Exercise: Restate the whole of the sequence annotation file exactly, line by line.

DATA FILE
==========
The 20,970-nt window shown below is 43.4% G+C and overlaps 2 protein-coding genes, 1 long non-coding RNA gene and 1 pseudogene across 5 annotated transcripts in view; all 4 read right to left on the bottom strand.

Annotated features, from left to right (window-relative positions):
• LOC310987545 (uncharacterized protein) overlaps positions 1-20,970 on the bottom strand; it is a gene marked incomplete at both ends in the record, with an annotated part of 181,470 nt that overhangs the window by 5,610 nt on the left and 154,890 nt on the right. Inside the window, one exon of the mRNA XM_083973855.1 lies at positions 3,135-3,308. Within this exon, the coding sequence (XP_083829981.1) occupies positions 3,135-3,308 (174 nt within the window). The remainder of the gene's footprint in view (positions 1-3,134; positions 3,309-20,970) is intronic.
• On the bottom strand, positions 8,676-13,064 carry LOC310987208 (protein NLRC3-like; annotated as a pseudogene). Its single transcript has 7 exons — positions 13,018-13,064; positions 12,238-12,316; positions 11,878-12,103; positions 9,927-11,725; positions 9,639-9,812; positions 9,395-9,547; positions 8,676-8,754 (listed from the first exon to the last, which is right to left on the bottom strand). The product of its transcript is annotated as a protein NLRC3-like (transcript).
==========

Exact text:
The 20,970-nt window shown below is 43.4% G+C and overlaps 2 protein-coding genes, 1 long non-coding RNA gene and 1 pseudogene across 5 annotated transcripts in view; all 4 read right to left on the bottom strand.

Annotated features, from left to right (window-relative positions):
• LOC310987545 (uncharacterized protein) overlaps positions 1-20,970 on the bottom strand; it is a gene marked incomplete at both ends in the record, with an annotated part of 181,470 nt that overhangs the window by 5,610 nt on the left and 154,890 nt on the right. Inside the window, one exon of the mRNA XM_083973855.1 lies at positions 3,135-3,308. Within this exon, the coding sequence (XP_083829981.1) occupies positions 3,135-3,308 (174 nt within the window). The remainder of the gene's footprint in view (positions 1-3,134; positions 3,309-20,970) is intronic.
• On the bottom strand, positions 8,676-13,064 carry LOC310987208 (protein NLRC3-like; annotated as a pseudogene). Its single transcript has 7 exons — positions 13,018-13,064; positions 12,238-12,316; positions 11,878-12,103; positions 9,927-11,725; positions 9,639-9,812; positions 9,395-9,547; positions 8,676-8,754 (listed from the first exon to the last, which is right to left on the bottom strand). The product of its transcript is annotated as a protein NLRC3-like (transcript).